Intimacy; we hear the word a lot in out culture these days and for good reason. We are currently in a reformation within the church that is healing hearts and mending church wounds. God is reconciling us to Himself through revelation and understanding of His nature and the good news is that the church is mostly buying into it and growing through it.
For me, my reality lies in my intimacy with God. When I am distant I am driven by my fear of exposure and the desire to please in order to be accepted. When I am close, I am sustained by the personal revelations of my Papa, knowing that He has never desired me based on my behaviour.
John rested on the heartbeat of Jesus while the disciples wondered if they were the betrayer. John stood in the intimacy, which left him in a place of revelation; he understood who he was at that moment while his friends forgot.
Let’s take a look at these scriptures and see what we can draw out of them for our lives.
After saying these things, Jesus was troubled in his spirit, and testified, “Truly, truly, I say to you, one of you will betray me. The disciples looked at one another, uncertain of whom he spoke.
This has always baffled me. They looked around at each other uncertain of who He was talking about? Wait, what? Let’s picture this for a second. You have eleven disciples sitting around a table motioning to each other about themselves. I imagine it would have sounded something like this, “Hey Matthew, did you umm maybe mention to Jesus the doubts I shared with you in private? I mean, I didn’t actually mean what I said.” Their uncertainty in this exposes something in them that at least I can relate to. It sounds like insecurity and self-doubt which inevitably stems from a doubt of both their genuine love for God and their ability to accept who they were. Except for one.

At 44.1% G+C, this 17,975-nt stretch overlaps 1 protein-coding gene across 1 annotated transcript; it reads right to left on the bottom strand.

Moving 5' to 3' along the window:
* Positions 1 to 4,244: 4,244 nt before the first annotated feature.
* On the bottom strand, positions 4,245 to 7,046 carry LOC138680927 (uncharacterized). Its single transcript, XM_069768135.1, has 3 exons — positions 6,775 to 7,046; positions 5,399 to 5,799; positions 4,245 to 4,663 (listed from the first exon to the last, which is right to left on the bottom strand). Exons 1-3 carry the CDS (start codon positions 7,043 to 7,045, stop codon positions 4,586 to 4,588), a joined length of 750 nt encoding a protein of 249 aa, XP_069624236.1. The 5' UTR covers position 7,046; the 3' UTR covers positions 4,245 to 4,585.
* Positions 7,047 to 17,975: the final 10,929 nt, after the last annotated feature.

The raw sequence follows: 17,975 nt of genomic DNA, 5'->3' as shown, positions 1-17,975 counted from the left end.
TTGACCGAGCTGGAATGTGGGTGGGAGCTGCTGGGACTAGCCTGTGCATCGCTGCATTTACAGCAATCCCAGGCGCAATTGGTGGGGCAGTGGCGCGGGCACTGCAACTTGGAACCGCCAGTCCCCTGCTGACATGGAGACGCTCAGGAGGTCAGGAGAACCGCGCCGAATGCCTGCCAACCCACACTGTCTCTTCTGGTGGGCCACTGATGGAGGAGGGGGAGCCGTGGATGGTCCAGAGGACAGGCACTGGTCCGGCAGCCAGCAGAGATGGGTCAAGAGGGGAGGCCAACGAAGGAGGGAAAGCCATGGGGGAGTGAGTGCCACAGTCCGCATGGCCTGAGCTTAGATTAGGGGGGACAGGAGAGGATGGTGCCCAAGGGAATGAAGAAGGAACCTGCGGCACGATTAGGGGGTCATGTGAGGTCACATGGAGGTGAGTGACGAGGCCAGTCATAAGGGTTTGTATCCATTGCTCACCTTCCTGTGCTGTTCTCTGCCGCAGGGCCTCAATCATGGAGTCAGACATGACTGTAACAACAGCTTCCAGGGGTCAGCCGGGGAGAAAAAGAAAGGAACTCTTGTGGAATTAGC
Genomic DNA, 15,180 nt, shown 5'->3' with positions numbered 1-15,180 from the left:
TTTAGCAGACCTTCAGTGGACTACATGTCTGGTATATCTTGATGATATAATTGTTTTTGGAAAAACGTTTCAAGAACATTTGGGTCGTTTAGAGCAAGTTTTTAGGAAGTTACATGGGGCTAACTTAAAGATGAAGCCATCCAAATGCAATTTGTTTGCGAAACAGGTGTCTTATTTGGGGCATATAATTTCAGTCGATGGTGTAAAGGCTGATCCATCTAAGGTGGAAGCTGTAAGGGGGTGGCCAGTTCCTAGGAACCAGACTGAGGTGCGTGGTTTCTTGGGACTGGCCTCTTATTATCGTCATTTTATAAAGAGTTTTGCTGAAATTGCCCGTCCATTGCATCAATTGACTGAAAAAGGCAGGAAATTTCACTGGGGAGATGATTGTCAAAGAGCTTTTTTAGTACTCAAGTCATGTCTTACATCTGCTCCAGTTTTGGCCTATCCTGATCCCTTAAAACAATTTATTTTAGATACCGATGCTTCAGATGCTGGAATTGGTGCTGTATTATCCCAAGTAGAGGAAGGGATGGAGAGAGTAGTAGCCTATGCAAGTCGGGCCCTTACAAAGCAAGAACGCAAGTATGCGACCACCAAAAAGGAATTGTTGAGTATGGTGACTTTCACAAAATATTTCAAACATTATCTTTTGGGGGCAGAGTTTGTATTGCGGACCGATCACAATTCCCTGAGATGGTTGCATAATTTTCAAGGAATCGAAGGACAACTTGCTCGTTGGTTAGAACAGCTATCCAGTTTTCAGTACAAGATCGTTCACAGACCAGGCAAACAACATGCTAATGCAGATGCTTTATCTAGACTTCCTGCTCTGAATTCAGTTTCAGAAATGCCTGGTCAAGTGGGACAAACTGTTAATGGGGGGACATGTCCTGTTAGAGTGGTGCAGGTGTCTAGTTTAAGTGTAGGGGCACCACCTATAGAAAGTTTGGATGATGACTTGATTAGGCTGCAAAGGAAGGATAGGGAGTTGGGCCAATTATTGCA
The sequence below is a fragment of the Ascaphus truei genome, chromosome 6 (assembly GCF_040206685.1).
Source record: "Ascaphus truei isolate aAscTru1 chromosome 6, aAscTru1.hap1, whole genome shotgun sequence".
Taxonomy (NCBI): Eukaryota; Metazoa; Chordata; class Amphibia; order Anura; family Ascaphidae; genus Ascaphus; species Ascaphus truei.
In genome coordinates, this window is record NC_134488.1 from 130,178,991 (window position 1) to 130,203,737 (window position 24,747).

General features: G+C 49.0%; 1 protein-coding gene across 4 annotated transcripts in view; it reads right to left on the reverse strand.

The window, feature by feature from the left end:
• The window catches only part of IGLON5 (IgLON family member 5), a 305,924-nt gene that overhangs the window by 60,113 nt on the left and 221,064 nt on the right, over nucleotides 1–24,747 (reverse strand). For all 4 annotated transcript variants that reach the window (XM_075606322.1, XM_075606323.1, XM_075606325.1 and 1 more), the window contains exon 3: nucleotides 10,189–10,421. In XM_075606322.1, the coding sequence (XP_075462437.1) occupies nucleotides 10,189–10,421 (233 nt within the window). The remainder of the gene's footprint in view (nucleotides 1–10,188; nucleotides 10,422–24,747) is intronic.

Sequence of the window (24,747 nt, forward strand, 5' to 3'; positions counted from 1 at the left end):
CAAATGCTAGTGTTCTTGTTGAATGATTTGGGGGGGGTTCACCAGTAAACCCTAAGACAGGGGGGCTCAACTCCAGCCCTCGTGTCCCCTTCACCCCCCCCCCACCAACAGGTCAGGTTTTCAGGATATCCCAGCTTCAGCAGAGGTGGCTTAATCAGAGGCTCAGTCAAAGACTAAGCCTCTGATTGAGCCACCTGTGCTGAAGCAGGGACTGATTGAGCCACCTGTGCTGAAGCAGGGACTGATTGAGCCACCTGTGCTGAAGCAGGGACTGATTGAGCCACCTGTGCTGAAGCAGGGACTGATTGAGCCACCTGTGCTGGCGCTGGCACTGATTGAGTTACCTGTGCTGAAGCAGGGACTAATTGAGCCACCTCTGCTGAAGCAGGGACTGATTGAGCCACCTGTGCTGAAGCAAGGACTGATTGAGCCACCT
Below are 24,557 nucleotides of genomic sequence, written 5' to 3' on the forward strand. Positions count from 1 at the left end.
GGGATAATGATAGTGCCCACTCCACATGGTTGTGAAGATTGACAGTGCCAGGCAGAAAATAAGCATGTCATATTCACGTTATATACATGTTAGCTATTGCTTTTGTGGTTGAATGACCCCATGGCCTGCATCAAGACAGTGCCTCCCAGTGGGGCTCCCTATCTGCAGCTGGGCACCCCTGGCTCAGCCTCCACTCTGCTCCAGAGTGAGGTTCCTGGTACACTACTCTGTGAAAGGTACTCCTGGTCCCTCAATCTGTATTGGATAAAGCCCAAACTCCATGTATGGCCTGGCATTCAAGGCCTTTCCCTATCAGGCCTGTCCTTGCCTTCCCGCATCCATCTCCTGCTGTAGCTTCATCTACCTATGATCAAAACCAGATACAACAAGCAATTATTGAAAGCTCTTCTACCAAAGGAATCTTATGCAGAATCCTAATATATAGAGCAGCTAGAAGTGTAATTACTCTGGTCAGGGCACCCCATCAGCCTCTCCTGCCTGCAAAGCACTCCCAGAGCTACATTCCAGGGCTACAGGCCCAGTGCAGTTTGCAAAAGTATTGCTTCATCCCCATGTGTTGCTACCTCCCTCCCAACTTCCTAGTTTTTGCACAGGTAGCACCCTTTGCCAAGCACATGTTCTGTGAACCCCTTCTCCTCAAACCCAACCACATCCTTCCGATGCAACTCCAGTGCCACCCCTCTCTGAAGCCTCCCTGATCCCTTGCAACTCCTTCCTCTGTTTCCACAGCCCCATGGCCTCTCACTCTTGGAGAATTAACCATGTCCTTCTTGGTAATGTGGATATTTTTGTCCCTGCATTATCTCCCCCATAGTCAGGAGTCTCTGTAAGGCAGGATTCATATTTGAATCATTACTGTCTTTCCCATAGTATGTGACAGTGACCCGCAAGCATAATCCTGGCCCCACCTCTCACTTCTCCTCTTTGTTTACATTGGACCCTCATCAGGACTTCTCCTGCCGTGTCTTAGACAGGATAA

One of his disciples, whom Jesus loved, was reclining at table at Jesus’ side, so Simon Peter motioned to him to ask Jesus of whom he was speaking. So that disciple, leaning back against Jesus, said to him, “Lord, who is it?”
For the disciples at the table, there was an exposure of heart in this moment. A divine lesson took place and if we’re not careful we’ll miss what John was encountering. We see John tightly tucked in an embrace with Jesus; he was close and listening to the heart of God. I am sure he senses the pain in Jesus’ initial words. One of the disciple’s motions to John as if to say, “you are close to Him, He trusts you!” This tenderises my heart and as I type this I wish you could feel the emotion in which it stirs up in me to be close to our God. John right on cue delves deeper into intimacy with Jesus and asks the question in that place that no one else felt safe or comfortable to answer. John was sure he was not the betrayer and in my opinion, was so caught up in an embrace that the thought didn’t even cross his mind. “Lord, who is it?”
The direct result of John’s intimacy was a revelation of whom Jesus spoke of. While the disciples were busy searching their hearts to lower their anxiety levels, John was steadfast in knowing the love Jesus had for him.
Jesus answered, “It is he to whom I will give this morsel of bread when I have dipped it.” So when he had dipped the morsel, he gave it to Judas, the son of Simon Iscariot.
Where do you stand today? Are you in a state of fear driven performance Christianity? Or like John, are you resting on the heart beat of God that intentionally has a rhythm that quickens love in you? We know Jesus had hope for Judas because of the very definition of love, as found in 1 Corinthians 13; Love bears all things, hopes all things and endures all things. If only Judas allowed himself to meet with Love, things may have been different that night. But regardless, our saviour was always going to the cross in love.